My seven months of marathon training were time consuming and
physically demanding, even punishing at times. 
For all of my running experience, I’d never logged as many miles week
after week.  I started the process
relatively out of shape, thanks to the stresses that led to the separation
agreement. My mental and emotional endurance were lacking. As the weeks passed,
I struggled with physical aches as well as emotional beatings rendered by major
life transitions like losing the familiarity of my home by moving out and adjusting
to a co-parenting schedule that accommodated the new reality of two households
as well as my husband’s latest military assignment that took him out of town
during the work week.
There were days I flew through 12-mile runs, finishing with
a bursting feeling of invincibility that I could conquer anything. Other days I
barely managed 6 miles, relieved to press the stop button on my Garmin as I
fought collapsing after an hour of being trapped inside my own head.
Some days I relied on my training partner, who understood the stress I was under but also pushed me to bank
on the good days and muddle through the bad. I couldn’t hide under my pillow on
long run days because I knew he would be banging on my front door until I laced
up my running shoes. Other days I ran alone, leaning on the playlists on my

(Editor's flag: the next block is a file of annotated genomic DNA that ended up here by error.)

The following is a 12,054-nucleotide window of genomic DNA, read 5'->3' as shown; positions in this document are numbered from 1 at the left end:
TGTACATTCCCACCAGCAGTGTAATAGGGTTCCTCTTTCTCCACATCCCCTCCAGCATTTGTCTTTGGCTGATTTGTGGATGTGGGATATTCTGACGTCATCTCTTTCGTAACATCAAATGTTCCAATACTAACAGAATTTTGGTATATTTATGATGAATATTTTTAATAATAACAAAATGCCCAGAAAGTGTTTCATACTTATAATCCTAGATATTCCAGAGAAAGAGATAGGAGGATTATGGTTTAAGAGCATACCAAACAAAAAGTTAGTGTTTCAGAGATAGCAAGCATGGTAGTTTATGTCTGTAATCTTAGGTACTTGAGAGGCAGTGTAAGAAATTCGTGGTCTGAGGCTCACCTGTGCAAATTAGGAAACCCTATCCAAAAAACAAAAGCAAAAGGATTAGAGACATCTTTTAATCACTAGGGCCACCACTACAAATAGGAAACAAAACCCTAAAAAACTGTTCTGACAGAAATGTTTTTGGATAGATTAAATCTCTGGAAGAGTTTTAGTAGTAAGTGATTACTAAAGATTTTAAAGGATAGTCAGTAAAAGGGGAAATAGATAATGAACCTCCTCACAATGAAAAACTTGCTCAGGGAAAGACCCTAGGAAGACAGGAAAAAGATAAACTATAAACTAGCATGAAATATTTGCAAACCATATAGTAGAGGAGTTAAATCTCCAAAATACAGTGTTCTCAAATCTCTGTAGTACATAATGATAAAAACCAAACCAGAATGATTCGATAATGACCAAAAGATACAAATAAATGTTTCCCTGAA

iPod for the support it took to keep going.
Race day finally arrived (in spite of a government shutdown
that a threatened to cancel it because the course went through several national
parks). I was no stranger to running races, but standing at the start line of
the Marine Corps Marathon was unlike anything I had experienced before.
The crowd buzzed with nervous anticipation as strangers told
tales of past accomplishments, wished each other luck, and attempted last-minute
stretching. Uniformed Marines were everywhere, double checking race bibs,
collecting runners’ “throw-away” clothes in trash bags, and offering
high-fives. I soaked in the energy that surrounded me, and just when I thought
I couldn’t wait one more second to start moving, I heard the howitzer fire,
signaling the start of the race.
The crowd collectively inched toward the arch that marked
the official start line. I took my first marathon steps walking, then jogging.
Soon I was off and running, weaving my way into a space of my own and finding
my rhythm, not unlike the path I had traveled from day one of my separation to
these last days leading up to the divorce.
I ran past monuments and national landmarks. I posted photos
on Facebook to share my progress with friends and gather virtual support. When
I needed an extra push, I took out my earbuds and let the cheering bystanders
carry me until I fell into my groove again. When I hit a mental wall at mile
17, I called a friend. And as I thanked the Marines who handed me cups of water
throughout the race and cheered me on as I climbed that last hill before
rounding the bend to the final stretch, I realized that I would truly miss